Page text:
After overwhelming Senate vote, ban goes to the House.
The U.S. Senate approved this morning a ban on partial-birth abortion. Leading Democrats are sharply attacking the 64-33 vote that sets the stage for another public battle between prolife groups and abortion advocates.

The measure now moves to the U.S. House, which has previously approved a ban. President Clinton twice vetoed partial-birth abortion bans. However, President Bush clearly made the ban a priority during his remarks at January's 30th annual March for Life on the Mall. In a statement today, Bush commended the Senate's action.

"Partial-birth abortion is an abhorrent procedure that offends human dignity," he said. "Today's action is an important step toward building a culture of life in America. I look forward to the House passing legislation and working with the Senate to resolve any differences so that I can sign legislation banning partial-birth abortion into law."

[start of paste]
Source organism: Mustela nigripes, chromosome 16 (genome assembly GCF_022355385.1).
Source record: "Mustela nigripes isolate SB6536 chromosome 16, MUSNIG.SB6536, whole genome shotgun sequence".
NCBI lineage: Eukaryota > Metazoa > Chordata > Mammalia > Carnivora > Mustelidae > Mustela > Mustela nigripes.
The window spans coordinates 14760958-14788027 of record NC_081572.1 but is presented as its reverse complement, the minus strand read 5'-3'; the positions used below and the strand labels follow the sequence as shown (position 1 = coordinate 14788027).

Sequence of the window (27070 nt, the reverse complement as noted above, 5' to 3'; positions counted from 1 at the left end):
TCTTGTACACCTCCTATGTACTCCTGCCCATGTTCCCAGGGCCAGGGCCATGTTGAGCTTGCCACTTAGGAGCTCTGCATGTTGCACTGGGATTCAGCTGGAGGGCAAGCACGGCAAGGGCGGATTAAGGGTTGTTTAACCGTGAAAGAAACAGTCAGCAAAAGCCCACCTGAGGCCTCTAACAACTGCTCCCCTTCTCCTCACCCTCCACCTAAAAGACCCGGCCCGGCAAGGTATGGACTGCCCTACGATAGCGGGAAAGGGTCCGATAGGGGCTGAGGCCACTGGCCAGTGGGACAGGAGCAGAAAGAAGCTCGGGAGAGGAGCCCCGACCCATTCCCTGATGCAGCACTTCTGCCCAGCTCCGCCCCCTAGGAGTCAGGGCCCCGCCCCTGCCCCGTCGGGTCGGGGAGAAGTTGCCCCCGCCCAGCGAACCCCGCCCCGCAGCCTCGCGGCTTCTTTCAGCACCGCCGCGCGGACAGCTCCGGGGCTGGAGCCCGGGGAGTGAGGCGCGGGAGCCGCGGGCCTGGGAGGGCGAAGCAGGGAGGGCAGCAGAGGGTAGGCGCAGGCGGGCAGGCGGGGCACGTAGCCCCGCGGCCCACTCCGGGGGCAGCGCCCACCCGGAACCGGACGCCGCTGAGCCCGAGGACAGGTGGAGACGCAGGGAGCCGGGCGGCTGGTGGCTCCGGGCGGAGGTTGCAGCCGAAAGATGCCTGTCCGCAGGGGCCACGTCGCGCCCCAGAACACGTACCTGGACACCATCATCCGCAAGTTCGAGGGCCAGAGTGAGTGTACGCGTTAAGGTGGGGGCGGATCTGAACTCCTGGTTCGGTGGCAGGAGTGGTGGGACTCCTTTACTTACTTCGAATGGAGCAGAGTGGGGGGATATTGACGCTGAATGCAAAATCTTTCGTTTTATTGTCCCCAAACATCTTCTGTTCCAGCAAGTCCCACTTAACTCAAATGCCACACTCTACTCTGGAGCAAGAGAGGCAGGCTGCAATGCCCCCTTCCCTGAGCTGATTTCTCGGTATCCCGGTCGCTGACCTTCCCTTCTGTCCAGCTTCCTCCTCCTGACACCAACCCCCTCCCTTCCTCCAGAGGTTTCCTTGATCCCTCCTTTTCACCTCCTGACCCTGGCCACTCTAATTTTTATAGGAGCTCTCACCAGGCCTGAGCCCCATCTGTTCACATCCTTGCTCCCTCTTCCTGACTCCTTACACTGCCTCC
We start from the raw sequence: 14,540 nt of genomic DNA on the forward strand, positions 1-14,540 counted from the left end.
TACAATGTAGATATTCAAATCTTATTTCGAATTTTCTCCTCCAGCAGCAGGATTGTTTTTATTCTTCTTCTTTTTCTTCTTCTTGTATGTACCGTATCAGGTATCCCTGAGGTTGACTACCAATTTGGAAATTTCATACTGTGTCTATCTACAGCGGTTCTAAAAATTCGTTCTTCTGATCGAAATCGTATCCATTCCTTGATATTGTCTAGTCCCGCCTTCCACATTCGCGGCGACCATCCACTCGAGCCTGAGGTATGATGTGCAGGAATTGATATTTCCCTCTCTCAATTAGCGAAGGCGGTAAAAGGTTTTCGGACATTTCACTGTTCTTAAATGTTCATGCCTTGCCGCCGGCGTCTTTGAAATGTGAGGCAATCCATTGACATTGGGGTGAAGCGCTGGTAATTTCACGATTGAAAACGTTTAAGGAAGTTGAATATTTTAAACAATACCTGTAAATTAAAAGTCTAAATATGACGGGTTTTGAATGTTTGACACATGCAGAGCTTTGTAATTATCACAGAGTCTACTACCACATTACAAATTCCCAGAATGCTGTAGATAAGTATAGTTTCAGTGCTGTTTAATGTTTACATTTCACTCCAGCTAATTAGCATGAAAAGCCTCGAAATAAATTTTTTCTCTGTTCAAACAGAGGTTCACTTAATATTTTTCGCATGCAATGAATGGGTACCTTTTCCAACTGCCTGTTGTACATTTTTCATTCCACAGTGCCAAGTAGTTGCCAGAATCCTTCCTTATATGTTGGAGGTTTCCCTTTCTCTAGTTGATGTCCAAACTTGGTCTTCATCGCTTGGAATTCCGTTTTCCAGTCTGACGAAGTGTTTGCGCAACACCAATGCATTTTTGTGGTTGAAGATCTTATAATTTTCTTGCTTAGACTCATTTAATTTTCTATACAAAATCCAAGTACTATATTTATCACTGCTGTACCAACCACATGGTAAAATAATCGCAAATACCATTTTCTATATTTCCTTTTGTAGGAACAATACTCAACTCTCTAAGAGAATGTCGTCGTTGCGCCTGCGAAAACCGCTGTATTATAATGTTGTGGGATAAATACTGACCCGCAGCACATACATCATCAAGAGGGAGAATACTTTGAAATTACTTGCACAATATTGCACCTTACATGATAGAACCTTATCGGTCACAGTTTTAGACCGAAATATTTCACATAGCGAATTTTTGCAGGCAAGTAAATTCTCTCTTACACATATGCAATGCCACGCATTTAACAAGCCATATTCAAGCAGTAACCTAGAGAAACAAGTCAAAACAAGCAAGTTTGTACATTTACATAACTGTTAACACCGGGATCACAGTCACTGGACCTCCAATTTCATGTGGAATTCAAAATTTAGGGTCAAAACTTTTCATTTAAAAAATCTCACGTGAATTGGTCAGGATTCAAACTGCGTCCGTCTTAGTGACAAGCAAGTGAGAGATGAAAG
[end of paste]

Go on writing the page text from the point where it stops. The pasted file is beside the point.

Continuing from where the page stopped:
According to House Republican leaders, the House will move to vote on the ban by April.

Senator Rick Santorum (R-Pa.) drafted the Senate bill. Partial-birth abortion legislation at both the federal and state level has had popular support among conservatives for nearly ten years. According to a recent press statement, "The National Right to Life Committee and the Pennsylvania Pro-Life Federation strongly commend Senator Rick Santorum for his tireless efforts to put an end to the brutality of partial-birth abortion," said Douglas Johnson, legislative director of the National Right to Life Committee (NRLC).

But so far, the federal courts, including the U.S. Supreme Court, have found that state and federal bans on partial-birth abortion violate the Constitution. According to Santorum, the first section of ...

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